Derivatives, those fancy financial instruments that were intended to reduce risk but according to Warren Buffett have turned into weapons of mass economic destruction, are now in the cross hairs of the Obama administration. The government has announced it is seeking oversight of this previously unregulated sector of the financial market.
Those in the know say the new regulatory structure will have four objectives: to reduce unhealthy trading practices, to promote more efficiency and transparency, to discourage market manipulation and fraud, and to protect investors. Gee, shouldn’t honest businesses be doing these things anyway? Especially when large amounts of money are at stake?
Far from being a regulatory straight jacket, these objectives appear to be nothing more than a codification of prudent, sustainable business practices. If the proposed regulatory objectives are so obvious, it also makes you wonder why some existing law doesn’t already apply to derivatives and how such a big chunk of the financial market could be unregulated.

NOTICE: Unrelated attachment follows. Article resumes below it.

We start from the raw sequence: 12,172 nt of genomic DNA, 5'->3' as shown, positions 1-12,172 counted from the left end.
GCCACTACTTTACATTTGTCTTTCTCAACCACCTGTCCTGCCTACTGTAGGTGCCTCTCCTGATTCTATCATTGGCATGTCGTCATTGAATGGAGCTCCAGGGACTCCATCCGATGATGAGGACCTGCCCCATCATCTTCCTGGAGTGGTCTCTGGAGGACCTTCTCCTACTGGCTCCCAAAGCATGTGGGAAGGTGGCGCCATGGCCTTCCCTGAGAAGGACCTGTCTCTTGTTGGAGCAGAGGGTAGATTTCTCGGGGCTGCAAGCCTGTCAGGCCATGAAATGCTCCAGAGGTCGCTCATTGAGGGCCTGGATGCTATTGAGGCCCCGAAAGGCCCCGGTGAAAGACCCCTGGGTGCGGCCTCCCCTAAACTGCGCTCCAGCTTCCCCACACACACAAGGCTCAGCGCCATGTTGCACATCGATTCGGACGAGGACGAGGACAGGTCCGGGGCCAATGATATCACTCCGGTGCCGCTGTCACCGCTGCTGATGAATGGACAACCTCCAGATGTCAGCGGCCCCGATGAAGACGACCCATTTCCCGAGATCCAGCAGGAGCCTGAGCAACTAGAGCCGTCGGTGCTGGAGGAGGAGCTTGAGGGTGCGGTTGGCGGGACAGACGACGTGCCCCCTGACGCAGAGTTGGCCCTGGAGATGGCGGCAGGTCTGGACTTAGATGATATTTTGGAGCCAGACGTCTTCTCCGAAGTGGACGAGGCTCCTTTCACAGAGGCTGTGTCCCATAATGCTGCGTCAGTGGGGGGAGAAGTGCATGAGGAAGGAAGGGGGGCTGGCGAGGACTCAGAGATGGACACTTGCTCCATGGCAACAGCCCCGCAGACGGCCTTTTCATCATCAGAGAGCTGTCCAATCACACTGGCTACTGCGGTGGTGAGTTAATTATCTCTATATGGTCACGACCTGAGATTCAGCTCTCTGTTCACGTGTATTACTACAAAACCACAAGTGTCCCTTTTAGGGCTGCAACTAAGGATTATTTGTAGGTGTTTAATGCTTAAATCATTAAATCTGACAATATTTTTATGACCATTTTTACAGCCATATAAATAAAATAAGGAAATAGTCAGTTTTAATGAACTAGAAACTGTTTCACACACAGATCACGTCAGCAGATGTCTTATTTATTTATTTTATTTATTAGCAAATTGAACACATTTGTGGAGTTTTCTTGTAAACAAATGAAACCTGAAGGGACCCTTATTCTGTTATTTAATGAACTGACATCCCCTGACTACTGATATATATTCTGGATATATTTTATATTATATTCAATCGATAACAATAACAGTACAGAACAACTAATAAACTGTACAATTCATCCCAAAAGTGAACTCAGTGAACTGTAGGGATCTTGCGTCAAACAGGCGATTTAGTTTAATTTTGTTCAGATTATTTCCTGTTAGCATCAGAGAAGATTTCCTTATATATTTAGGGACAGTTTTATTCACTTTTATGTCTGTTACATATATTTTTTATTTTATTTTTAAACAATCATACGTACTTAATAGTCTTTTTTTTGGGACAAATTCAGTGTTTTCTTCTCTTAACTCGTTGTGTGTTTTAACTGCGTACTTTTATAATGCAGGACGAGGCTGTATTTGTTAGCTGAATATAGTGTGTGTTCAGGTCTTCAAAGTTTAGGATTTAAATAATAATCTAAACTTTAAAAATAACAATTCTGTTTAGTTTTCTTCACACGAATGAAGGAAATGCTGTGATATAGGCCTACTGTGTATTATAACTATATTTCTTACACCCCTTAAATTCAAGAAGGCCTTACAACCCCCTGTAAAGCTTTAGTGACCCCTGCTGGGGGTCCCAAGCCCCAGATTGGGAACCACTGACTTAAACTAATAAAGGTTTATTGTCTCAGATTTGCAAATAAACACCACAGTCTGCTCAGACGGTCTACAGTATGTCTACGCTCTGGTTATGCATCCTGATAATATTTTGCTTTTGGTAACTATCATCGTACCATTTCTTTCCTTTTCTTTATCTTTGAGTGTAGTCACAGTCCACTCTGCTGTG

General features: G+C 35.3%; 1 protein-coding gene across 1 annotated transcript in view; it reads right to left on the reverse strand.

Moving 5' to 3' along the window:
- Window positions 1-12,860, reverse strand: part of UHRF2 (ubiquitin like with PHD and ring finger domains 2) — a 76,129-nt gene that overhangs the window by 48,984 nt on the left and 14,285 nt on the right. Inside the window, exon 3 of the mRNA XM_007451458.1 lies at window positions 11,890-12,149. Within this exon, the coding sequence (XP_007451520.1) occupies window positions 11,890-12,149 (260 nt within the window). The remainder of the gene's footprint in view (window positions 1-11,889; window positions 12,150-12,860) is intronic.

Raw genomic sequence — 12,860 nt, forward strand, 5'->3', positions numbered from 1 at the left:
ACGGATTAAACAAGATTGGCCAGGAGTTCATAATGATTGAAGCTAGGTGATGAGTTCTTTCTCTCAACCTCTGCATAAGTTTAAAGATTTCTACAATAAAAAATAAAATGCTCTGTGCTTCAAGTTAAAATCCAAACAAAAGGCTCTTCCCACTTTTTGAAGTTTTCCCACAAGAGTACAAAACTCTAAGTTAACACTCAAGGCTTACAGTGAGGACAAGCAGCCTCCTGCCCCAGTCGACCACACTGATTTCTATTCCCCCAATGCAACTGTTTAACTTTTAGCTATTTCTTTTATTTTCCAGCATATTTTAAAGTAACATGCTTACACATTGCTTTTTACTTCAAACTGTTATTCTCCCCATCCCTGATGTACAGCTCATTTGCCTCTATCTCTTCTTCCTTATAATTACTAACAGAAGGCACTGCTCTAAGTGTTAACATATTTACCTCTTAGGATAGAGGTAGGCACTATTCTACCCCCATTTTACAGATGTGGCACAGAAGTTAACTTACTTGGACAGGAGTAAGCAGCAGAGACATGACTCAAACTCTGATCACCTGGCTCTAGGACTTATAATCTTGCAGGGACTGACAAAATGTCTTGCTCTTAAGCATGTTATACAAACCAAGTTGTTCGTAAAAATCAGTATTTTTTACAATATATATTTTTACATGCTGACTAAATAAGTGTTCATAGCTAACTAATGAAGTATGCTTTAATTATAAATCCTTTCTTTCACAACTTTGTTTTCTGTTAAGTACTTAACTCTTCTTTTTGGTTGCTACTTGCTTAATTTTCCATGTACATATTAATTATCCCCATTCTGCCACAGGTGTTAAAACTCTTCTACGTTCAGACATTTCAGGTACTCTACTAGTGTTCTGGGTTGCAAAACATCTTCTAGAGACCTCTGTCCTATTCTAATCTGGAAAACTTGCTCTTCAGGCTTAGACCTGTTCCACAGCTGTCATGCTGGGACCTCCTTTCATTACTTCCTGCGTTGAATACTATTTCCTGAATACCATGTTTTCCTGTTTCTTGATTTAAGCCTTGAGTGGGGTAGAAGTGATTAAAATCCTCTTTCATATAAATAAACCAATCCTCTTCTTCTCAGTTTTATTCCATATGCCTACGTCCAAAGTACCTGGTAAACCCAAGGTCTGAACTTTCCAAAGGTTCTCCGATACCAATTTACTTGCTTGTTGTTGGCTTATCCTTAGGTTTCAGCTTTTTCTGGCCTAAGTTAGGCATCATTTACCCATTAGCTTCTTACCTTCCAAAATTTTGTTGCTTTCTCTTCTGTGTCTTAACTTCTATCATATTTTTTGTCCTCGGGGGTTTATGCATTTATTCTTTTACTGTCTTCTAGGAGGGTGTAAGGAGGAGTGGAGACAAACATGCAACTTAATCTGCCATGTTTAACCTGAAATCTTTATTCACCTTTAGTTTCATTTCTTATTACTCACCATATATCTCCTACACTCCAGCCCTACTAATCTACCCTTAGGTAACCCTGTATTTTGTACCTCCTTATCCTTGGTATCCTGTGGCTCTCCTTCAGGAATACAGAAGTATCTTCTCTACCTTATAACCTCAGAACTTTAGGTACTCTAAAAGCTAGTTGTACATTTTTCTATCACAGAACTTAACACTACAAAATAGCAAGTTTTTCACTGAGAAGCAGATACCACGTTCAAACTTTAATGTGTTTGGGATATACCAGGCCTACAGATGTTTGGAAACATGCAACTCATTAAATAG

To understand how this could occur, it’s helpful to look at the relationship between ethics, public policy and the development of the rule of law. Ethics represents society’s expectations and public policy, the embodiment of those expectations, is ultimately expressed as a rule of law. It’s a dynamic process, a constant feedback loop.
When our sense of ethics is violated or offended the resulting public outcry crystallizes public policy and triggers the lawmaking function. It’s that simple. As a result, the legislative and regulatory rule making process is a reactionary response — and therein lies the lesson of derivatives.
If the companies and the traders responsible for the derivative debacle had only done more of what they “should” have done instead of what the law allowed they wouldn’t now be staring down the gun barrel of future regulation. They behaviors would not have triggered a legislative reaction.
When ethics are compromised and the equilibrium between ethics, public policy and law is violated, the disparity eventually surfaces. It’s just a matter of time. That’s why stretching the law and exploiting perceived loopholes can be short-sighted, especially if the letter of the law and the spirit of the law are not in synch due to clumsily drafted laws. It doesn’t fool anyone, causes harm, and ultimately results in more pesky laws aimed at filling the gaps.
That’s why good companies follow the letter of the law and excellent companies follow both the letter and the spirit of the law. Excellent companies appreciate the long-term value of self-policing, self-restraint, and integrity.